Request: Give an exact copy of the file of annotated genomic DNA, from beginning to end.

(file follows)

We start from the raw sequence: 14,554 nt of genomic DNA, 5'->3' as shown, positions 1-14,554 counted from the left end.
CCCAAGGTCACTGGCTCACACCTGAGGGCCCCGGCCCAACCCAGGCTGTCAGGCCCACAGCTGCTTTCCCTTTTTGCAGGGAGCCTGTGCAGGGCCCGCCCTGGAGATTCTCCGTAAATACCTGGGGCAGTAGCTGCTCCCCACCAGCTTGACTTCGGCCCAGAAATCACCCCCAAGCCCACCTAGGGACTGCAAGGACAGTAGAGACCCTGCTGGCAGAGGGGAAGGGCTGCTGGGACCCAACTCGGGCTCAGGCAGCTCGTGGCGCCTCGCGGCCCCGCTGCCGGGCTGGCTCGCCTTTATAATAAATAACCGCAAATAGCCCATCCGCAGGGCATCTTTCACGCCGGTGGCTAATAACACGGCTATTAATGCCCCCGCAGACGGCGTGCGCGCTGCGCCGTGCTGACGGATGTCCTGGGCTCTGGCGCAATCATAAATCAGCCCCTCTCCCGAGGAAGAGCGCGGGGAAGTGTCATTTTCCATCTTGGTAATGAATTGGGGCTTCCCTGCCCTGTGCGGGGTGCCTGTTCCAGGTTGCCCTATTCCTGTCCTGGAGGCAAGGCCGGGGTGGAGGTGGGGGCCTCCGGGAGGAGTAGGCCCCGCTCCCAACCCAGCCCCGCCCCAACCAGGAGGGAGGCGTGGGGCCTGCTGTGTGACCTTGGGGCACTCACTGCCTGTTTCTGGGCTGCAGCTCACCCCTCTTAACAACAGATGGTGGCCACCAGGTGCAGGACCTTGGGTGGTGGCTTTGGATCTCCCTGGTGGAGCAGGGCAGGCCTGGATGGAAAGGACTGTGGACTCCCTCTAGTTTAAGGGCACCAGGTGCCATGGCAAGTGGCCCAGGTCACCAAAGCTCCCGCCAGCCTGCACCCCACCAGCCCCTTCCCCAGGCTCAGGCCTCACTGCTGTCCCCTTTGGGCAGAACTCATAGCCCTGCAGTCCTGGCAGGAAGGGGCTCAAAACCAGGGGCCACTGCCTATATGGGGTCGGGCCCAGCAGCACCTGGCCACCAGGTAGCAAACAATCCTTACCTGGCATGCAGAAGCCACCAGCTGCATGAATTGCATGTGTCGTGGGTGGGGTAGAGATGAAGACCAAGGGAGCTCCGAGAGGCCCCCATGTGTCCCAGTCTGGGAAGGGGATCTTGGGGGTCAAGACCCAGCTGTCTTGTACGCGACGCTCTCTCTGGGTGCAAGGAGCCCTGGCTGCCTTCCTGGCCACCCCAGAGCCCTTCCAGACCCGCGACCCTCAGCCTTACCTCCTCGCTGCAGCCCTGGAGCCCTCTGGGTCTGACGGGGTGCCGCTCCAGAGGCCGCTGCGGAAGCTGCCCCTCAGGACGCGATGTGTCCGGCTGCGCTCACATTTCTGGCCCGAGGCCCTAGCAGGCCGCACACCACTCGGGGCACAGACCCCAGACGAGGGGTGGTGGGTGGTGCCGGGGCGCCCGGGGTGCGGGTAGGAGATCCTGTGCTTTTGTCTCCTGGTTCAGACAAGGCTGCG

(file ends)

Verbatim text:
We start from the raw sequence: 14,554 nt of genomic DNA, 5'->3' as shown, positions 1-14,554 counted from the left end.
CCCAAGGTCACTGGCTCACACCTGAGGGCCCCGGCCCAACCCAGGCTGTCAGGCCCACAGCTGCTTTCCCTTTTTGCAGGGAGCCTGTGCAGGGCCCGCCCTGGAGATTCTCCGTAAATACCTGGGGCAGTAGCTGCTCCCCACCAGCTTGACTTCGGCCCAGAAATCACCCCCAAGCCCACCTAGGGACTGCAAGGACAGTAGAGACCCTGCTGGCAGAGGGGAAGGGCTGCTGGGACCCAACTCGGGCTCAGGCAGCTCGTGGCGCCTCGCGGCCCCGCTGCCGGGCTGGCTCGCCTTTATAATAAATAACCGCAAATAGCCCATCCGCAGGGCATCTTTCACGCCGGTGGCTAATAACACGGCTATTAATGCCCCCGCAGACGGCGTGCGCGCTGCGCCGTGCTGACGGATGTCCTGGGCTCTGGCGCAATCATAAATCAGCCCCTCTCCCGAGGAAGAGCGCGGGGAAGTGTCATTTTCCATCTTGGTAATGAATTGGGGCTTCCCTGCCCTGTGCGGGGTGCCTGTTCCAGGTTGCCCTATTCCTGTCCTGGAGGCAAGGCCGGGGTGGAGGTGGGGGCCTCCGGGAGGAGTAGGCCCCGCTCCCAACCCAGCCCCGCCCCAACCAGGAGGGAGGCGTGGGGCCTGCTGTGTGACCTTGGGGCACTCACTGCCTGTTTCTGGGCTGCAGCTCACCCCTCTTAACAACAGATGGTGGCCACCAGGTGCAGGACCTTGGGTGGTGGCTTTGGATCTCCCTGGTGGAGCAGGGCAGGCCTGGATGGAAAGGACTGTGGACTCCCTCTAGTTTAAGGGCACCAGGTGCCATGGCAAGTGGCCCAGGTCACCAAAGCTCCCGCCAGCCTGCACCCCACCAGCCCCTTCCCCAGGCTCAGGCCTCACTGCTGTCCCCTTTGGGCAGAACTCATAGCCCTGCAGTCCTGGCAGGAAGGGGCTCAAAACCAGGGGCCACTGCCTATATGGGGTCGGGCCCAGCAGCACCTGGCCACCAGGTAGCAAACAATCCTTACCTGGCATGCAGAAGCCACCAGCTGCATGAATTGCATGTGTCGTGGGTGGGGTAGAGATGAAGACCAAGGGAGCTCCGAGAGGCCCCCATGTGTCCCAGTCTGGGAAGGGGATCTTGGGGGTCAAGACCCAGCTGTCTTGTACGCGACGCTCTCTCTGGGTGCAAGGAGCCCTGGCTGCCTTCCTGGCCACCCCAGAGCCCTTCCAGACCCGCGACCCTCAGCCTTACCTCCTCGCTGCAGCCCTGGAGCCCTCTGGGTCTGACGGGGTGCCGCTCCAGAGGCCGCTGCGGAAGCTGCCCCTCAGGACGCGATGTGTCCGGCTGCGCTCACATTTCTGGCCCGAGGCCCTAGCAGGCCGCACACCACTCGGGGCACAGACCCCAGACGAGGGGTGGTGGGTGGTGCCGGGGCGCCCGGGGTGCGGGTAGGAGATCCTGTGCTTTTGTCTCCTGGTTCAGACAAGGCTGCG